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I know what I did last Summer...

July is such a long long time ago..

  • As an unintended result of my activities in June Guest User was getting the Nodelet Collapser. I deemed this to be inappropriate, and put a stop to it. How shortsighted of me.
  • Various actions were made doable by AJAX, including collapsing and expanding nodelet sections (the ones with headings with [ + ] and [ - ] in front).

Norway is a beautiful country. Go there, but take money.

August is the cruellest month...

...so I didn't get around to coding until near the end of it.

  • Guest User has few AJAX functions, but they should work even when the page is loaded under a domain we disapprove of. Now they do, since the actual domain is included in the AJAX url.
  • Since we have a default javascript and Everything2 Ajax in separate nodes, it makes sense to have ajax-dependent functions in the latter, not the former.
  • e2nodes were being displayed by zen e2node displayfull page with displaytype displayfull. To make this happen, a user setting was needed. If the user setting got lost, a display page from an obsolete theme was used to display the page, which looked pretty bad. Now they are displayed with displaytype display by zen e2node display page, as one might expect in a sensibly-run fitness studio.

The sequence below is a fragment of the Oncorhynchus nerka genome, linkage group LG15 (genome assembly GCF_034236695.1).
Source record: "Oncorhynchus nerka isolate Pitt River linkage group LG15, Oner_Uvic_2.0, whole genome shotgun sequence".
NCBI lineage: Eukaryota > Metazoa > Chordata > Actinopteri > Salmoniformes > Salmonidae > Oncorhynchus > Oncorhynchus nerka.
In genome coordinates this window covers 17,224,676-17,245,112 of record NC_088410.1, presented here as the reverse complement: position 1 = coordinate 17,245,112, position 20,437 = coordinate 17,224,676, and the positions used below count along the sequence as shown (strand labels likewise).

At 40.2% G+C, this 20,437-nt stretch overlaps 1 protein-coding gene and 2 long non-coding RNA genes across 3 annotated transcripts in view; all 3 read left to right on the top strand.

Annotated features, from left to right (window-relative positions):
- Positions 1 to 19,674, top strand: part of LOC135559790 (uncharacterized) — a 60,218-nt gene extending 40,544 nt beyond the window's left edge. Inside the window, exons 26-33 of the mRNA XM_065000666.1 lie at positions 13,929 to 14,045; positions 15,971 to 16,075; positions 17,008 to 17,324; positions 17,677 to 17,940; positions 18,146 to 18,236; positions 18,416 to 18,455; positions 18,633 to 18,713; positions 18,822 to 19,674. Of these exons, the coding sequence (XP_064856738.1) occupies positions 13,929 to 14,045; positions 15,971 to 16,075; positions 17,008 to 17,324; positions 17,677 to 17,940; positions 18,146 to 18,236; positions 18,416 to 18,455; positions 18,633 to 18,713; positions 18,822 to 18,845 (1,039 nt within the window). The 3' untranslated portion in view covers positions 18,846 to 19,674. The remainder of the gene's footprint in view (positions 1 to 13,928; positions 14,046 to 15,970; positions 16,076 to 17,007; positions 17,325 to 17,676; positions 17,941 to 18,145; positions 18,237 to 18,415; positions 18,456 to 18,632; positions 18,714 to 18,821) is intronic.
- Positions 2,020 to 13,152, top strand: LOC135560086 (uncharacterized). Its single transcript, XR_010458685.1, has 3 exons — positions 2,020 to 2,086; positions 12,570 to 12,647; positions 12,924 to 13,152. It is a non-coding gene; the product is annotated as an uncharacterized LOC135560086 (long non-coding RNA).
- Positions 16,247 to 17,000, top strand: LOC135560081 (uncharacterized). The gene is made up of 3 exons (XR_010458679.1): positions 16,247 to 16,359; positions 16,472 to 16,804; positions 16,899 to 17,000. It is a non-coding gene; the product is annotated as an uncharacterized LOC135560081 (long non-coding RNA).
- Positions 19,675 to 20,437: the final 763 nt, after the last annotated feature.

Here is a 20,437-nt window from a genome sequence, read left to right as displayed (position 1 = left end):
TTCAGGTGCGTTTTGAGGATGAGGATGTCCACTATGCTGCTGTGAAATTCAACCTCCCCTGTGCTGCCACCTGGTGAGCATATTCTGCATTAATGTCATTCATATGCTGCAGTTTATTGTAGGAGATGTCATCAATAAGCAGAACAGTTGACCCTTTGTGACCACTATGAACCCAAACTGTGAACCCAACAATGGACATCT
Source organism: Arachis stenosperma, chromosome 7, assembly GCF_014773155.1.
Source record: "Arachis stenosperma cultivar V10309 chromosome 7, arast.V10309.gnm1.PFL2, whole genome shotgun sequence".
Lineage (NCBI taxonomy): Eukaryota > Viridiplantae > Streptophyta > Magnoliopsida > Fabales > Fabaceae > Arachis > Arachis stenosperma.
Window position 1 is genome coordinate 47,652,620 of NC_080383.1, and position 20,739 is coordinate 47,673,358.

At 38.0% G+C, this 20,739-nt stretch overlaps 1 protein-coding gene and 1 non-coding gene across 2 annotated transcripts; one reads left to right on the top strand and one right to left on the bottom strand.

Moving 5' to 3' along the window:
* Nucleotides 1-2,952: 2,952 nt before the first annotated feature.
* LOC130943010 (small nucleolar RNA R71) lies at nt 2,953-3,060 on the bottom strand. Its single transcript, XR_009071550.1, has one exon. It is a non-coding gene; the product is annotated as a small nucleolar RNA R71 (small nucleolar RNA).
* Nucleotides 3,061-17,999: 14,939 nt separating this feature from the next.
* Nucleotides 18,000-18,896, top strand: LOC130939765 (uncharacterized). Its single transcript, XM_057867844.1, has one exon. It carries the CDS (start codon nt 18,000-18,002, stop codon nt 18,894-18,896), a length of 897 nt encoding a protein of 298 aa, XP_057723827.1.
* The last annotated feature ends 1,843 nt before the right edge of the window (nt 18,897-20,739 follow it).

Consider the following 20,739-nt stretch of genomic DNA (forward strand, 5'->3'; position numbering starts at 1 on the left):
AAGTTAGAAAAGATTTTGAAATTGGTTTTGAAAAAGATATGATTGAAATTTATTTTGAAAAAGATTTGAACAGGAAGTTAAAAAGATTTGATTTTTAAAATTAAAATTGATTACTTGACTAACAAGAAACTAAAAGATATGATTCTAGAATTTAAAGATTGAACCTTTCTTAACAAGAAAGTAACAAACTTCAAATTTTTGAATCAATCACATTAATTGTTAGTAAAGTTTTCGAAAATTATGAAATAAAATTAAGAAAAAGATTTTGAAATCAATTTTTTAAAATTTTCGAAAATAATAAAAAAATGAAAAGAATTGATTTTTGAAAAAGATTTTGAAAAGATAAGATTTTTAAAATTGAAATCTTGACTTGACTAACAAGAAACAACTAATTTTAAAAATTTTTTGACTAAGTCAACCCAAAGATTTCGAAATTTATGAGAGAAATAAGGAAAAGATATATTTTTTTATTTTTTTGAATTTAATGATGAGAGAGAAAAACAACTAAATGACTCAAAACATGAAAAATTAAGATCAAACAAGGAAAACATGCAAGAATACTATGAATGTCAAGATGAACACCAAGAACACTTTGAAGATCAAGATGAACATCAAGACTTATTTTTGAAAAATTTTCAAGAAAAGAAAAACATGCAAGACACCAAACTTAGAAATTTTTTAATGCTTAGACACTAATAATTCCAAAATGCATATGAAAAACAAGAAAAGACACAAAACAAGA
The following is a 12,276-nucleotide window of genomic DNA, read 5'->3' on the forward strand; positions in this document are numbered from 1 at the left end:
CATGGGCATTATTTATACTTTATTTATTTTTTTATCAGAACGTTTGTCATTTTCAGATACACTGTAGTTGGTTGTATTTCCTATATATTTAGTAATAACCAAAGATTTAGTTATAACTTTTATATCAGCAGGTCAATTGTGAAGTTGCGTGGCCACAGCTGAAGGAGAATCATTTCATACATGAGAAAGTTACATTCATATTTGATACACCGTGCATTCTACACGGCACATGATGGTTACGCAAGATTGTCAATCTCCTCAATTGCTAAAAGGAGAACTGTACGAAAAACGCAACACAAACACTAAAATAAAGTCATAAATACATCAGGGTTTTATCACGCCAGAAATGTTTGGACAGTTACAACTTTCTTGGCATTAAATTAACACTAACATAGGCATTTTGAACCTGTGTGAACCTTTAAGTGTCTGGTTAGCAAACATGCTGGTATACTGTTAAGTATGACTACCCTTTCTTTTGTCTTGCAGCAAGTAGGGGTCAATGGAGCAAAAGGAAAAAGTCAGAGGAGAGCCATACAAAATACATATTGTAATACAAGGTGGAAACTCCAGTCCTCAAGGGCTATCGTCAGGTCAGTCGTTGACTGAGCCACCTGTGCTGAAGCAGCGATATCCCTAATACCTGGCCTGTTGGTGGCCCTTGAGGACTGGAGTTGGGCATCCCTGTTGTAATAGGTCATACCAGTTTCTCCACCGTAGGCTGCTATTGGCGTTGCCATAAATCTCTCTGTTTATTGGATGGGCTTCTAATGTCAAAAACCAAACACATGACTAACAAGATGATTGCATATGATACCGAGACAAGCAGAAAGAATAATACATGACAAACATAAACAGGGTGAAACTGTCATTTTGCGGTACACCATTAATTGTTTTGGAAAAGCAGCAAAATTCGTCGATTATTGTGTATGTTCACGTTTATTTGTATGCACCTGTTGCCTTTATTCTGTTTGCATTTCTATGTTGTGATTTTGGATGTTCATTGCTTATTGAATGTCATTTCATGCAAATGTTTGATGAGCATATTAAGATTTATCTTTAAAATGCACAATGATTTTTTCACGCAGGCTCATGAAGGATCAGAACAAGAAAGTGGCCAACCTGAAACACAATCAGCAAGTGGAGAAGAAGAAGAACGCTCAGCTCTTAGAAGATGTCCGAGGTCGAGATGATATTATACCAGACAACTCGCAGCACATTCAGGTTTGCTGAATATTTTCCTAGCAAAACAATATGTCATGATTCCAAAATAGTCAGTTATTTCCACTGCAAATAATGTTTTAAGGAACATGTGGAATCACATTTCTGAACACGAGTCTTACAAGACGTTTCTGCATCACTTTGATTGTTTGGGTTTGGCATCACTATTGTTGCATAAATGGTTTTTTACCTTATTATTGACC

• Sending a message from a homenode no longer requires a complete pageload.
  • Excalibur's original E2 Nodelet Collapser code used cookies to store the state of nodelets' collapsitude. The Zen Nodelet Collapser used AJAX. Ajax can be turned off (you must have a really good reason to do something like that). So I forced the two into an unholy act of vile miscegenation, and now cookies are used if there is no e2.ajax.

At some point, I'm not sure when, there was an online chat about what we do next, and I foolishly said I'd have a look at User Settings.

  • The default Zen stylesheet's name is now stored in the Zen Theme.
  • If a user has no theme or stylesheet set, they will get the default theme, with its default stylesheet.

Already, new users needed far fewer settings. But that was only the beginning...

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